40TH ANNUAL CONFERENCE, Geneva, Switzerland, 19-23 March 2001
WP No. 84
MLS Operational Procedures
The development of MLS procedures is moving very quickly. At present, only a few States are proposing to use MLS. If the use of MLS becomes widespread then the procedures being developed will become standard at all large airports.
This paper outlines some procedures that being proposed for MLS. The ICAO PT/LVP will discuss the proposals in April 2001 and produce draft MLS procedures.
There are plans for MLS in The Netherlands, France, Switzerland and the UK. MLS equipment will generally be installed on runways which are also equipped with ILS. In some cases MLS only may be provided on a runway not suitable for ILS. The initial airborne implementation will be on Airbus A320 family aircraft. At present there are no plans to equip Boeing aircraft and it may not be economic to equip long haul aircraft. This will result in a mixed ILS/MLS equipage for a long period of time.
The driving force behind these procedures is the desire of operators and airports to increase capacity during Low Visibility Procedures (LVP). It is expected that procedures developed for MLS will also be applicable for GNSS. It has already been agreed that the objective is to develop MLS procedures that will require the minimum amount of change. The basic principles being discussed in the development of MLS procedures are outlined in this paper.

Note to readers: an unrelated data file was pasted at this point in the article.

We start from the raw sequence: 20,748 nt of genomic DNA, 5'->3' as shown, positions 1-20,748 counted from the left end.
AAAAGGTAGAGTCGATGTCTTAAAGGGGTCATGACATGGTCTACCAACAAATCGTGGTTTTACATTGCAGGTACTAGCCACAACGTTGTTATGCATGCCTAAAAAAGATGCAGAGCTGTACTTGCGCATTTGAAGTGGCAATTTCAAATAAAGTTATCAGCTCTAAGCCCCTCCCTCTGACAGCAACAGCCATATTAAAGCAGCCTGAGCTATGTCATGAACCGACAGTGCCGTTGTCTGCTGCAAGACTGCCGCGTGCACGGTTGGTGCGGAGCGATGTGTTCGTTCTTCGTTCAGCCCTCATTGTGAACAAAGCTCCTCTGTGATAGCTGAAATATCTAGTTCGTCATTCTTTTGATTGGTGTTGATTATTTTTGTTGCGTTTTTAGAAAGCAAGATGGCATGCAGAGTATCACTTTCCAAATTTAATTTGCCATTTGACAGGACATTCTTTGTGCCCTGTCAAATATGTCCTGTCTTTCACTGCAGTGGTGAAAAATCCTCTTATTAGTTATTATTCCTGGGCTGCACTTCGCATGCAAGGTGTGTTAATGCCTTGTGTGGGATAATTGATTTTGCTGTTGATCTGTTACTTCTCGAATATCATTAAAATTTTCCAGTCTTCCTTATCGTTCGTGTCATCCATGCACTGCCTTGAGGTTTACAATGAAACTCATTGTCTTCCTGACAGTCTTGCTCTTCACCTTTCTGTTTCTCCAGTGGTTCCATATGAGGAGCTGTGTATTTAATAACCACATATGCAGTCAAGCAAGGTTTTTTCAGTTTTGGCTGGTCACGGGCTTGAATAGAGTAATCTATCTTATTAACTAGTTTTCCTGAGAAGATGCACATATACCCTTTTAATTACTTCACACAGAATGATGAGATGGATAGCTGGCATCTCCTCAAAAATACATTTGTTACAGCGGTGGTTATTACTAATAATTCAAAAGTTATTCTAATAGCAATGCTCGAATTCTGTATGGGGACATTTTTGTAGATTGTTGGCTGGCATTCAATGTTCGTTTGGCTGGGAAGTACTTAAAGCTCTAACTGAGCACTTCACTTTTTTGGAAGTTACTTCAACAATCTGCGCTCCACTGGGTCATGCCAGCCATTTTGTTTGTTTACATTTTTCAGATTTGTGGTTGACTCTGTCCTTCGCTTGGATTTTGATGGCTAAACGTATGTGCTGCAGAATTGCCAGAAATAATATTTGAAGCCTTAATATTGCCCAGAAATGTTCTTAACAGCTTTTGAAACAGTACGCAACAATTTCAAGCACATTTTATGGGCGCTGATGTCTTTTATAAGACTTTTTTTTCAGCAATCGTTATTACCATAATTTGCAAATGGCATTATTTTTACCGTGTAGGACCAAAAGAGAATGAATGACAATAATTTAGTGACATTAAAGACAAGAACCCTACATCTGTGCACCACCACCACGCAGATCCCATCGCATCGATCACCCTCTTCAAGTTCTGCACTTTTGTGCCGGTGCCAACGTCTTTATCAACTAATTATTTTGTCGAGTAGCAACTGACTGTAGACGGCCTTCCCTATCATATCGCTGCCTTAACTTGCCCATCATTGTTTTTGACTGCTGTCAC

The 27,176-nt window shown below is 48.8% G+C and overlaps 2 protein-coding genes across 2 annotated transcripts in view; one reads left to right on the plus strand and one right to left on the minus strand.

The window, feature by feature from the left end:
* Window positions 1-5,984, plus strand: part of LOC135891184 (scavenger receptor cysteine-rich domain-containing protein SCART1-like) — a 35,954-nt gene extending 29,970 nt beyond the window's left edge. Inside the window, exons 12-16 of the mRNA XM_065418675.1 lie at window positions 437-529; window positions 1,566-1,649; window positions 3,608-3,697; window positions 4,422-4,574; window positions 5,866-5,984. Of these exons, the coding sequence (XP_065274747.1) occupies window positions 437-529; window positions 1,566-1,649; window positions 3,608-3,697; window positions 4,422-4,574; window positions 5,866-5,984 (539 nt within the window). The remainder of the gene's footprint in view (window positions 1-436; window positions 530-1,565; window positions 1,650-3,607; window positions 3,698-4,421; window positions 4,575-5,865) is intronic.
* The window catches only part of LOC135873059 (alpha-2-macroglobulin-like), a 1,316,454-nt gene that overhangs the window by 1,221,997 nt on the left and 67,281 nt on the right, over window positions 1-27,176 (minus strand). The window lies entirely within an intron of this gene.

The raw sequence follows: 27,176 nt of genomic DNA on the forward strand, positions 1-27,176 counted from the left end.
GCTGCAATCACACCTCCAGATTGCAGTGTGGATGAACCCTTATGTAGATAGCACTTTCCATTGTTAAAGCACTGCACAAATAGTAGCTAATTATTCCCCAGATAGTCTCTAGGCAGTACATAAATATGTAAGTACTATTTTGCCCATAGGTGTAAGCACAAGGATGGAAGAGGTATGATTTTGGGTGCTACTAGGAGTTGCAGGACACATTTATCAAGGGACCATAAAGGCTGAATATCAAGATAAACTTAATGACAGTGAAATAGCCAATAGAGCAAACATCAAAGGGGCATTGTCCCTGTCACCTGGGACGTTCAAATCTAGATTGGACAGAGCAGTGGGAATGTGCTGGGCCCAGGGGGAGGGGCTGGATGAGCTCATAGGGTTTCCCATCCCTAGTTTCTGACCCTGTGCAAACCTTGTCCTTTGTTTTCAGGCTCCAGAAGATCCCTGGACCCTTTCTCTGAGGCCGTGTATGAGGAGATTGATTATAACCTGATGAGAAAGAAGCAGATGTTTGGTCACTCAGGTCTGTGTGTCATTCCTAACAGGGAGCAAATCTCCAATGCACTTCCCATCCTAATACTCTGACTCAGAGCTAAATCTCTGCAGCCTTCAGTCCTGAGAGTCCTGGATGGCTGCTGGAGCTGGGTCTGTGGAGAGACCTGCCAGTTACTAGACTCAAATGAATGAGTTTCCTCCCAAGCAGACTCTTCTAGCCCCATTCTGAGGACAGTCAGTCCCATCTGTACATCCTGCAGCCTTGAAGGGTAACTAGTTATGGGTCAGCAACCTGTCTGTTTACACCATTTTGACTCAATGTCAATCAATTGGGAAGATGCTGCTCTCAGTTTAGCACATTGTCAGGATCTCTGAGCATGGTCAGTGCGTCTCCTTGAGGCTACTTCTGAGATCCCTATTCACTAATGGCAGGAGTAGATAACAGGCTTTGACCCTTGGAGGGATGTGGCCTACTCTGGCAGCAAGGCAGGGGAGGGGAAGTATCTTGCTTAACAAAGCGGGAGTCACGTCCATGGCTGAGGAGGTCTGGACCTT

The types of operations being considered are:
- When LVP are not in operation:
- MLS only operations
- ILS/MLS mixed mode operations
- With LVP in operation:
- MLS only operations
- ILS/MLS mixed mode operations
All these operations may be on an Arrivals only runway or an Arrival/Departure runway.
MLS equipped aircraft must have a ‘K’ in item 10 of the Flight Plan. RPL’s are not suitable for MLS operations as they do not include the aircraft equipment so an FPL must be filed for all MLS equipped aircraft. The FPL must be amended in the event of MLS equipment failure or an aircraft change.
Airport flow rates in LVP’s must be published indicating the ILS and MLS capacity. The CFMU must process the flight plan information and deliver the appropriate mix of ILS and MLS aircraft. Flight processing systems must display the MLS equipage to the controller.
When not in LVP, operations will be the same as today with no significant changes required. In mixed mode ILS/MLS, there will be no differences between the handling of ILS and MLS aircraft and no changes in the final approach spacing. There may be a requirement to clear each aircraft for an ILS or MLS approach as appropriate. It is planned that this will be subject to local procedures.
A fundamental principle of operations in LVP is that a contract must be established between the pilot and the controller stating which approach aid is to be used. The equipage will be indicated on the flight plan, but in order to confirm which approach aid the pilot will actually use, this must be specifically confirmed by RTF. The LVP for each State will indicate when the pilot is to confirm the approach aid (normally be on first contact with approach or ACC). On the ATIS the LVP in operation message will be extended to include the requirement to request an MLS approach on first contact with approach control (or ACC).